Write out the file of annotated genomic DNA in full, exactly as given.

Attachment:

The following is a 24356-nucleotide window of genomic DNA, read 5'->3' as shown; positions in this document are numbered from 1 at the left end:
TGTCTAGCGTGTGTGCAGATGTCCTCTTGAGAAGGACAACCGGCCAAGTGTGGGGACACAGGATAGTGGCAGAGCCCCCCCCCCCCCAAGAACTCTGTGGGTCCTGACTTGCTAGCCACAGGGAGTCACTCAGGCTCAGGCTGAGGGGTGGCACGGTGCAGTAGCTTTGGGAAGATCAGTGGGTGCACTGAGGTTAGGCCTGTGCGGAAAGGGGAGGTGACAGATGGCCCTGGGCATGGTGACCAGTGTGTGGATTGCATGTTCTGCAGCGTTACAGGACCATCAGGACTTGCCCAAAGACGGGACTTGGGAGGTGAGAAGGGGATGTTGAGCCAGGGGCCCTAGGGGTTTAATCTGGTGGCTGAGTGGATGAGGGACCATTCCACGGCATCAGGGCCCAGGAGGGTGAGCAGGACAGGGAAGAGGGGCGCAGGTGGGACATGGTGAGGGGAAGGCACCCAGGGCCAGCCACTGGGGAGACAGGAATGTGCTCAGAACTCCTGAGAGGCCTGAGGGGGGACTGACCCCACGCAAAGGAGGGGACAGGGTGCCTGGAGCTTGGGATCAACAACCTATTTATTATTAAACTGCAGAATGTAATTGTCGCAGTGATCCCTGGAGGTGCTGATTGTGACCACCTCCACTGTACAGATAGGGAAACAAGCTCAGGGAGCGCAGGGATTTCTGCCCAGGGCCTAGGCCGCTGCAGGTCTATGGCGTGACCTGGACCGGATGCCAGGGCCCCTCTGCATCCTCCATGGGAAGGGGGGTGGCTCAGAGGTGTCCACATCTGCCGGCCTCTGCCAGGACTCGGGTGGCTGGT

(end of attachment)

The following is a 24356-nucleotide window of genomic DNA, read 5'->3' as shown; positions in this document are numbered from 1 at the left end:
TGTCTAGCGTGTGTGCAGATGTCCTCTTGAGAAGGACAACCGGCCAAGTGTGGGGACACAGGATAGTGGCAGAGCCCCCCCCCCCCCAAGAACTCTGTGGGTCCTGACTTGCTAGCCACAGGGAGTCACTCAGGCTCAGGCTGAGGGGTGGCACGGTGCAGTAGCTTTGGGAAGATCAGTGGGTGCACTGAGGTTAGGCCTGTGCGGAAAGGGGAGGTGACAGATGGCCCTGGGCATGGTGACCAGTGTGTGGATTGCATGTTCTGCAGCGTTACAGGACCATCAGGACTTGCCCAAAGACGGGACTTGGGAGGTGAGAAGGGGATGTTGAGCCAGGGGCCCTAGGGGTTTAATCTGGTGGCTGAGTGGATGAGGGACCATTCCACGGCATCAGGGCCCAGGAGGGTGAGCAGGACAGGGAAGAGGGGCGCAGGTGGGACATGGTGAGGGGAAGGCACCCAGGGCCAGCCACTGGGGAGACAGGAATGTGCTCAGAACTCCTGAGAGGCCTGAGGGGGGACTGACCCCACGCAAAGGAGGGGACAGGGTGCCTGGAGCTTGGGATCAACAACCTATTTATTATTAAACTGCAGAATGTAATTGTCGCAGTGATCCCTGGAGGTGCTGATTGTGACCACCTCCACTGTACAGATAGGGAAACAAGCTCAGGGAGCGCAGGGATTTCTGCCCAGGGCCTAGGCCGCTGCAGGTCTATGGCGTGACCTGGACCGGATGCCAGGGCCCCTCTGCATCCTCCATGGGAAGGGGGGTGGCTCAGAGGTGTCCACATCTGCCGGCCTCTGCCAGGACTCGGGTGGCTGGT